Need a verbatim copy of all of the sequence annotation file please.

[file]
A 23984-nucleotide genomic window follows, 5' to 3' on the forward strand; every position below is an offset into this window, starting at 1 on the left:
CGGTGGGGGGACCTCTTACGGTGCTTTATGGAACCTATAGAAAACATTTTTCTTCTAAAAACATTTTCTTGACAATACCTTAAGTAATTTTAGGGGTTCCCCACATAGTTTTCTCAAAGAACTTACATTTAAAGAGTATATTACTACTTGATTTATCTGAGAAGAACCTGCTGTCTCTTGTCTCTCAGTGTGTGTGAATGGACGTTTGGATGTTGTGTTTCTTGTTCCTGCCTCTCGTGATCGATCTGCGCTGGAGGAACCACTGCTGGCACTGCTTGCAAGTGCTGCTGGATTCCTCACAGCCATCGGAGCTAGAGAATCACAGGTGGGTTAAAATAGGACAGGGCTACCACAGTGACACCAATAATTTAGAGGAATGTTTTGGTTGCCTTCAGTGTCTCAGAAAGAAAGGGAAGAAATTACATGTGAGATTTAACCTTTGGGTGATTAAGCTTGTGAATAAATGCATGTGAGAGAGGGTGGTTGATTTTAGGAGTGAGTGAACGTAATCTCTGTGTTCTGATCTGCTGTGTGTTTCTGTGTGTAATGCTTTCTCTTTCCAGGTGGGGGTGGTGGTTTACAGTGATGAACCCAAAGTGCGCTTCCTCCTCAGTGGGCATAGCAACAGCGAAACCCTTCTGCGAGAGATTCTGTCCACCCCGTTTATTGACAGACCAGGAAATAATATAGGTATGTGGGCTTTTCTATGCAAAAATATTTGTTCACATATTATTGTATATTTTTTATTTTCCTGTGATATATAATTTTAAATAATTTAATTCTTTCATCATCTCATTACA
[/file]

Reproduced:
A 23984-nucleotide genomic window follows, 5' to 3' on the forward strand; every position below is an offset into this window, starting at 1 on the left:
CGGTGGGGGGACCTCTTACGGTGCTTTATGGAACCTATAGAAAACATTTTTCTTCTAAAAACATTTTCTTGACAATACCTTAAGTAATTTTAGGGGTTCCCCACATAGTTTTCTCAAAGAACTTACATTTAAAGAGTATATTACTACTTGATTTATCTGAGAAGAACCTGCTGTCTCTTGTCTCTCAGTGTGTGTGAATGGACGTTTGGATGTTGTGTTTCTTGTTCCTGCCTCTCGTGATCGATCTGCGCTGGAGGAACCACTGCTGGCACTGCTTGCAAGTGCTGCTGGATTCCTCACAGCCATCGGAGCTAGAGAATCACAGGTGGGTTAAAATAGGACAGGGCTACCACAGTGACACCAATAATTTAGAGGAATGTTTTGGTTGCCTTCAGTGTCTCAGAAAGAAAGGGAAGAAATTACATGTGAGATTTAACCTTTGGGTGATTAAGCTTGTGAATAAATGCATGTGAGAGAGGGTGGTTGATTTTAGGAGTGAGTGAACGTAATCTCTGTGTTCTGATCTGCTGTGTGTTTCTGTGTGTAATGCTTTCTCTTTCCAGGTGGGGGTGGTGGTTTACAGTGATGAACCCAAAGTGCGCTTCCTCCTCAGTGGGCATAGCAACAGCGAAACCCTTCTGCGAGAGATTCTGTCCACCCCGTTTATTGACAGACCAGGAAATAATATAGGTATGTGGGCTTTTCTATGCAAAAATATTTGTTCACATATTATTGTATATTTTTTATTTTCCTGTGATATATAATTTTAAATAATTTAATTCTTTCATCATCTCATTACA